"Some folks can pick up a mouth call pretty quick, but many folks are better suited to a slate or box call starting out," he said. "Find the call that's easiest for you to use, and master it before trying other things.

"There are no real secrets or tricks. Sometimes any call might work on a turkey, so don't be afraid to try something different."

Sometimes gobblers have been educated by other hunters and need a little extra enticement. Foy has worked thousands of birds, and no two are alike. However, many birds have some of the same tendencies, and Foy will find out what they want and give it to them. If they hang up with a harem of hens, you'll need to work on the boss hen.

"Every flock has a boss hen, and if you fuss at her enough and make her mad enough, she'll come over for a fight, and all the rest will follow her," Foy said. "I've had gobblers follow the whole group right into range for an easy shot many times."

Jealous toms

"If you've got two or three mature gobblers in the area that won't cooperate, try to make them mad with some aggressive calling," Foy advised. "If you can get really aggressive with your calls with some excited and aggressive cutting and cackling and make them think she's really hot, then your chances are really good that multiple birds will come in looking for a fight."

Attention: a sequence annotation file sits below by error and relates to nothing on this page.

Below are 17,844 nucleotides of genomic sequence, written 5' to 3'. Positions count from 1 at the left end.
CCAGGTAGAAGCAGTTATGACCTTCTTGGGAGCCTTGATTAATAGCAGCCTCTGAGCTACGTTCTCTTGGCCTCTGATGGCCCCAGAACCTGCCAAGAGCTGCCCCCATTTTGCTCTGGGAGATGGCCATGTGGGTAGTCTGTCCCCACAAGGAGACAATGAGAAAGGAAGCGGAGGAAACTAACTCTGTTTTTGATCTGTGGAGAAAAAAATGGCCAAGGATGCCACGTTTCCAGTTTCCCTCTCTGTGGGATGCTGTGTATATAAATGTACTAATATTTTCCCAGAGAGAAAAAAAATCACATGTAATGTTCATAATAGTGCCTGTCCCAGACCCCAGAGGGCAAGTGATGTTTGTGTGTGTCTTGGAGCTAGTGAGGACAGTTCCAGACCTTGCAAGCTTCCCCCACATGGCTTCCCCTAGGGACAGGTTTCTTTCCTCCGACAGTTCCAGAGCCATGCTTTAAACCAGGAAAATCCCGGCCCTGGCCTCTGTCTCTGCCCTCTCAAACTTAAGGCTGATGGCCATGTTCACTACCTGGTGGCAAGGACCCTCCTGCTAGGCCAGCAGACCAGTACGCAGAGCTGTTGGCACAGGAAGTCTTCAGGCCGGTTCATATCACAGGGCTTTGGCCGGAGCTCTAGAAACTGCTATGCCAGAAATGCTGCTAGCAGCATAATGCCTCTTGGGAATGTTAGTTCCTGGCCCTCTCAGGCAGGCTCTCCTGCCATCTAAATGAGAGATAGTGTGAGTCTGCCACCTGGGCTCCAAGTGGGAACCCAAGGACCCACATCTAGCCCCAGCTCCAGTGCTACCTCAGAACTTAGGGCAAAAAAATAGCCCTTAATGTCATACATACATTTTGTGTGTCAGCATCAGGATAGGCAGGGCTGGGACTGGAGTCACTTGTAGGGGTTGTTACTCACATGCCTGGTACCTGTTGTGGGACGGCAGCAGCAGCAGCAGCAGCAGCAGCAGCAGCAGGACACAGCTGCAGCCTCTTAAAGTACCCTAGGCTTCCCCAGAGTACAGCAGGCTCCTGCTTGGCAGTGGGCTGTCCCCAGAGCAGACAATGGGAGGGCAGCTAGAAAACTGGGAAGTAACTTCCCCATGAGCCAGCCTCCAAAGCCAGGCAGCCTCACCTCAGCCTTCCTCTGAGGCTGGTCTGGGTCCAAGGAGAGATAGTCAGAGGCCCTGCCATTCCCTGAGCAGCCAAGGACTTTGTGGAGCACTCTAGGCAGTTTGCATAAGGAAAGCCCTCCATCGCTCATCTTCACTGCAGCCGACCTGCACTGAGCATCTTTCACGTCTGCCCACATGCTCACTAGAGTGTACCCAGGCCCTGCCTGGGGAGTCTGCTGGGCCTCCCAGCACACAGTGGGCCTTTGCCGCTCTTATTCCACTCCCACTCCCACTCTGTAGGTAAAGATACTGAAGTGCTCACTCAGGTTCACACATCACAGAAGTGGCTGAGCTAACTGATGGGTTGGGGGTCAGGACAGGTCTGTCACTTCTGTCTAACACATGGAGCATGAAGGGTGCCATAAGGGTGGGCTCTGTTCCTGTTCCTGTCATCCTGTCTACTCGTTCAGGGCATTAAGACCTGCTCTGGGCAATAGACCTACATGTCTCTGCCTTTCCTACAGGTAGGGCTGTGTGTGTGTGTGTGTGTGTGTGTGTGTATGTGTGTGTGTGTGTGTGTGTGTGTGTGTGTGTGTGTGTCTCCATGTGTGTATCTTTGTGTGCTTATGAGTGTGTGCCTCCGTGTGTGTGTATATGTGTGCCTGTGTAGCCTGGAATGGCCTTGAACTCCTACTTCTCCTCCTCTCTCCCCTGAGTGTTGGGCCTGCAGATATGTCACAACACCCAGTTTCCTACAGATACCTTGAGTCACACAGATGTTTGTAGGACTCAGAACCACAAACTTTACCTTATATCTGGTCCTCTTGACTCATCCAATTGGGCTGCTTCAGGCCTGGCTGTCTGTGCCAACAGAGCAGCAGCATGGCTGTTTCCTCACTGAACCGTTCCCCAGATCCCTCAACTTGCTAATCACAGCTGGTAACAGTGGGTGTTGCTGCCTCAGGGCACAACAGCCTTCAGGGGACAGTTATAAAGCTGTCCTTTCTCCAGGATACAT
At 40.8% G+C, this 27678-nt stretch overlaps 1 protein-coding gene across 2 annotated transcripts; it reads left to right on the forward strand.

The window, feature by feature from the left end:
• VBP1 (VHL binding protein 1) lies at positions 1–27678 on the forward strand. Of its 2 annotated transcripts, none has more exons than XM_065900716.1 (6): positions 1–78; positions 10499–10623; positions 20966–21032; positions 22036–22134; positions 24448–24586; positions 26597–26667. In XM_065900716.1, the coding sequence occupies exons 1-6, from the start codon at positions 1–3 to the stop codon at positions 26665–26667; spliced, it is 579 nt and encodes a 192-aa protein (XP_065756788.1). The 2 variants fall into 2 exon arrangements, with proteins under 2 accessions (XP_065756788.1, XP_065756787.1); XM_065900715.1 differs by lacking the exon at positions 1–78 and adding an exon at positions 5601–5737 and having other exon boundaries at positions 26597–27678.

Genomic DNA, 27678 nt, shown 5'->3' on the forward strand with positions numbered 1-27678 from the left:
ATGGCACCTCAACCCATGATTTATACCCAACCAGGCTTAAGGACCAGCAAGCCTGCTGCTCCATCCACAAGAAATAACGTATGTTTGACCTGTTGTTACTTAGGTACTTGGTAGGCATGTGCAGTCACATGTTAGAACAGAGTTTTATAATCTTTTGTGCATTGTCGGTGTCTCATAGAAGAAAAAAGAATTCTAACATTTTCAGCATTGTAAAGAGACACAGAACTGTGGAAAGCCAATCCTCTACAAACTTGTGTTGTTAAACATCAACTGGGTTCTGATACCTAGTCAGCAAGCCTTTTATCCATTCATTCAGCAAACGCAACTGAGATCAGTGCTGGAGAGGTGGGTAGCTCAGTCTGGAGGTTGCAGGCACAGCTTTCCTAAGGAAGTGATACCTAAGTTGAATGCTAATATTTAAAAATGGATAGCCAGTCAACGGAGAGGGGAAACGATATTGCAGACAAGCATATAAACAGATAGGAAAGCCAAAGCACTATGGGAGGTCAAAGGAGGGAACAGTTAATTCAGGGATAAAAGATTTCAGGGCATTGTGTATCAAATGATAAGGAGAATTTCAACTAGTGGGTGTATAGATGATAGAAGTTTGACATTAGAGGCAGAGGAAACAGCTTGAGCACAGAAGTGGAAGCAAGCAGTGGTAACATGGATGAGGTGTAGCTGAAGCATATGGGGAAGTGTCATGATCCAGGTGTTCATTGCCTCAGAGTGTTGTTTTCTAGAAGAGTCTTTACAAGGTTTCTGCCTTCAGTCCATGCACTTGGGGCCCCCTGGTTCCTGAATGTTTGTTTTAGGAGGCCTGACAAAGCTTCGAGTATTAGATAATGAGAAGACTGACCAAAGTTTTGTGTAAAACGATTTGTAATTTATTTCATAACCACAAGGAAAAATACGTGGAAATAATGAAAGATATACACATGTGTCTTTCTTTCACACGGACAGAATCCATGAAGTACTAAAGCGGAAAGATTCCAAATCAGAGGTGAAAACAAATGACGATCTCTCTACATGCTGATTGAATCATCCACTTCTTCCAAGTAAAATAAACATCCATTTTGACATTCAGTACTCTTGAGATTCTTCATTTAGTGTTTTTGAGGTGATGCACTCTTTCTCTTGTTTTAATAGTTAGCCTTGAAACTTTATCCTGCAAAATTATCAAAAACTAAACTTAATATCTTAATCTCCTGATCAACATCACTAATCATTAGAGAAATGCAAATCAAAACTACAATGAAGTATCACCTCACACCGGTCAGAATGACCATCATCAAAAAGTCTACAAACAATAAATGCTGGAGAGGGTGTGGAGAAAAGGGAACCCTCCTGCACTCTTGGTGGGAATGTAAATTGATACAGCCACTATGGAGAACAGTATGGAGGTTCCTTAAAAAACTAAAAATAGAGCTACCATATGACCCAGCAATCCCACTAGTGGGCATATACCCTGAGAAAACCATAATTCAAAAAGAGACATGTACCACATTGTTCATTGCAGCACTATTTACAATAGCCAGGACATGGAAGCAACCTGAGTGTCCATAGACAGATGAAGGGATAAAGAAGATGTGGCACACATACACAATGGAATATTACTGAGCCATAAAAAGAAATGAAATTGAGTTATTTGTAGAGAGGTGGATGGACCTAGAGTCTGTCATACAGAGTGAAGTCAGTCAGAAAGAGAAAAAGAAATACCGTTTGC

When they do come in, you just might be treated to some of the most fantastic gobbler fights ever witnessed.

If you're looking to get on a good bird this spring, try some of Foy's tried and proven techniques. Whether you try to play the game by his rules, or just add a few to your own repertoire, you'll still be ahead of the game. Try them for yourself and you just might bag the biggest gobbler of your life.

 

Ronnie Foy is available for booking spring turkey hunts in central Mississippi and may also go to your birds and call them up for you if requested. He can be reached at 601-859-2300.